With the first Grand Slam tournament of the 2011 tennis season officially underway Down Under, the big storyline is whether world's No. 1 Rafael Nadal can capture his 10th major title and, in so doing, hold all four Grand Slam crowns at the same time.
If, indeed, the 24-year-old Spaniard hoists the Norman Brookes Challenge Cup in a fortnight, he will be the first man since the legendary Rod (The Rocket) Laver to do so.
Since the feat would not occur in the same calendar year, technically it would not be considered an official Grand Slam. Prognosticators are calling it the "Rafa Slam."
Semantics, I say. If Nadal wins the Australian Open, call it what you want. I call it pure dominance.
Grand Slam Titles
- U.S. Open, 2010
- Wimbledon, 2010
- French Open, 2010
- Australian Open, 2009
- Wimbledon, 2008
- French Open, 2008
- French Open, 2007
- French Open, 2006
- French Open, 2005
I've been known to be a bit of a traditionalist when it comes to preserving statistics and sports historical records. However, not properly recognizing what would be the most impressive 365-day period in my generation is just splitting hairs.
While I still believe that Swiss maestro Roger Federer is the greatest player of all time and that his run over the past decade, including 16 Grand Slam titles, stands atop anything else I've seen in the sport, having Nadal own each of the Grand Slam crowns simultaneously is remarkable.
Federer, for longevity in greatness; Nadal, for short-term dominance. Yet it seems like everyone wants to talk about the Rafa Slam but the Spaniard himself.
"I think if that does happen, for sure, I am gonna be more happy to win in Australia because it's the Australian Open more than because it's the fourth in a row," Nadal said. "That's 100 per cent true."
On the mend
The relatively easy first week is just what the doctor ordered for Nadal, who is recovering from an apparent virus that obviously slowed him down during his semifinal finish in Qatar two weeks ago. The sickness delayed Nadal's arrival at Melbourne. But after a few practices and participating in the Rally for Relief fundraiser for the flood-ravaged parts of Australia, he looks to be on the mend.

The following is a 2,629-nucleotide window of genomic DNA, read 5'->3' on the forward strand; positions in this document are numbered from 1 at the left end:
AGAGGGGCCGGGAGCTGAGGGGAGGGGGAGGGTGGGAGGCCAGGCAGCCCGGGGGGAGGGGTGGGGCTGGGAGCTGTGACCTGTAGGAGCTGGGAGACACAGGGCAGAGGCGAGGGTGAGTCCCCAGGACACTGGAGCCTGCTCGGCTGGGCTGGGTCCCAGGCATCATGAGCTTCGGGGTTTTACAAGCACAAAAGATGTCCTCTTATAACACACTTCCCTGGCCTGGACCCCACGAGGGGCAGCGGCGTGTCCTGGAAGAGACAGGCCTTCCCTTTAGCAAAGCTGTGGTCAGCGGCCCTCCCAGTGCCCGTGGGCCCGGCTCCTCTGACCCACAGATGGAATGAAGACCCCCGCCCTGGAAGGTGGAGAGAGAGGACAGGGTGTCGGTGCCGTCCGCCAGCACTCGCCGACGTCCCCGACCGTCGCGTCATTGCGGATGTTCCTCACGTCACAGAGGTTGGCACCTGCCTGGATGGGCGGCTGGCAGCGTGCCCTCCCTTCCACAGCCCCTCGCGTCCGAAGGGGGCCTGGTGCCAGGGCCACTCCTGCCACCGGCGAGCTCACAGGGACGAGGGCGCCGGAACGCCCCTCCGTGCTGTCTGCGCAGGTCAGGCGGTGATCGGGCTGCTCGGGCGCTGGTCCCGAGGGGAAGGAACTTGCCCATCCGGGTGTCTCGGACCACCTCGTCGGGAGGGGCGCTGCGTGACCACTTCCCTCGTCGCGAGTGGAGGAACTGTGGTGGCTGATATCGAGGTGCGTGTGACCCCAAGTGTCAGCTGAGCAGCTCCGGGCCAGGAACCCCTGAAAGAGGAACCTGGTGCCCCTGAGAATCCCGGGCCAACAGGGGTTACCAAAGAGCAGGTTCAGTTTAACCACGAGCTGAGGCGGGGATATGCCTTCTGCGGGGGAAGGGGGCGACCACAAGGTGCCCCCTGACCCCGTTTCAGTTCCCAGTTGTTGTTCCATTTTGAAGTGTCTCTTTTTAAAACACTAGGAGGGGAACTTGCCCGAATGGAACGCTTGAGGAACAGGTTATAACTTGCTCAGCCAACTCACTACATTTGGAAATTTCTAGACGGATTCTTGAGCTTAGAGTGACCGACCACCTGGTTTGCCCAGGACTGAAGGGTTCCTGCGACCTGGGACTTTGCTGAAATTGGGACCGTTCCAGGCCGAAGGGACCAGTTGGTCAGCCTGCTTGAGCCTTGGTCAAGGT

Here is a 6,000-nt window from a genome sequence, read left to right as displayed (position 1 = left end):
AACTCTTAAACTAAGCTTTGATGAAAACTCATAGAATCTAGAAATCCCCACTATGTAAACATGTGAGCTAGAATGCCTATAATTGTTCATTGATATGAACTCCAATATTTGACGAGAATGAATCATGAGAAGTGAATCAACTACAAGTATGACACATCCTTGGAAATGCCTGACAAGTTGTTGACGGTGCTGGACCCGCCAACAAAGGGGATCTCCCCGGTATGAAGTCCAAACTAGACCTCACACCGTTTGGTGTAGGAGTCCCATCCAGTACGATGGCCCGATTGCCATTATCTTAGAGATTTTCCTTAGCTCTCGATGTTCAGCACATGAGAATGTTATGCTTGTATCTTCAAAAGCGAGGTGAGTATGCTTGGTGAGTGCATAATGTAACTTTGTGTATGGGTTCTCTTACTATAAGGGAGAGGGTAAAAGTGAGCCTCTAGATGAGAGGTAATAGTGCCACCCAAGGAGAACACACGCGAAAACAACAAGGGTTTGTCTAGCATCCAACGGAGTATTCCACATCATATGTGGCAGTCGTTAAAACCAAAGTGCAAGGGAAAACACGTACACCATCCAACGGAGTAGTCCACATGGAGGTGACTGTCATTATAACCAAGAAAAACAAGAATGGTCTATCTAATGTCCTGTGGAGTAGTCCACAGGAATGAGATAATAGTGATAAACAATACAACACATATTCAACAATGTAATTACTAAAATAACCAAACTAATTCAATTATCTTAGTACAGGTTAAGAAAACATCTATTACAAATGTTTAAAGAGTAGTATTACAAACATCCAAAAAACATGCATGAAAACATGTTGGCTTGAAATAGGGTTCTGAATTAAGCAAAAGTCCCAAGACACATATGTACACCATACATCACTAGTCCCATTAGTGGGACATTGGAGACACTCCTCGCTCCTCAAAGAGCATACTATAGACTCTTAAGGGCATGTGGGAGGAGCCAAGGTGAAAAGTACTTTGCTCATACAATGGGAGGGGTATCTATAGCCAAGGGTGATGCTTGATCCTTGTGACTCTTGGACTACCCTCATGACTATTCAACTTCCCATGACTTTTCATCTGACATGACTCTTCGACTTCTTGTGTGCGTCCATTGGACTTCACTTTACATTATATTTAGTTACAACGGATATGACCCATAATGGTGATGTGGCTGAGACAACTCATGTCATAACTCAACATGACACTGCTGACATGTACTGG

Nadal is now purely focused on the next two weeks. His ability to not look past the next match and stay in the moment has made him the fiercest competitor on court. I've been fortunate to work with Nadal on various off-court projects, while he played at the Rogers Cup. You will never meet a kinder, more down-to-earth sports superstar. But get him between the lines and he's a bull fighter armed with a fatal forehand.
Nadal was backed at the tournament draw by the great Ivan Lendl, who won eight majors himself. And while it came across like a presidential campaign, Lendl, who remains the only male to make three consecutive men's finals since the Australian Open moved to Melbourne Park in 1988, cited Nadal's ability to constantly improve his game for the reason to take the championship — and complete the Slam.
Pool of Death
Of the big names in the tournament, Nadal looks to have the most gentle road through. The 2009 champion has two real challenges in his quarter of the draw: big-serving American John Isner and 15th-seeded Croatian Marin Cilic.
If the second quarter of the draw was in soccer, it would be the considered the Pool of Death. Not only are the fourth and fifth seeds — Robin Soderling of Sweden and Andy Murray of Great Britain, respectively — located in this section, but also 2009 U.S. Open champion Juan Martin del Potro, who is making his Grand Slam comeback after losing a year to injury and 255 spots in the ATP rankings. If del Potro wins his first match, the Argentine’s second-round opponent will likely be 2006 Australian Open finalist Marcos Baghdatis from Cyprus, who is also attempting a personal comeback.
Throw in hard-hitting Jergen Melzer of Austria and you have one of the toughest quarters of a draw in recent Grand Slam memory. The man who survives this group could be rewarded with a match against Nadal in the semifinals.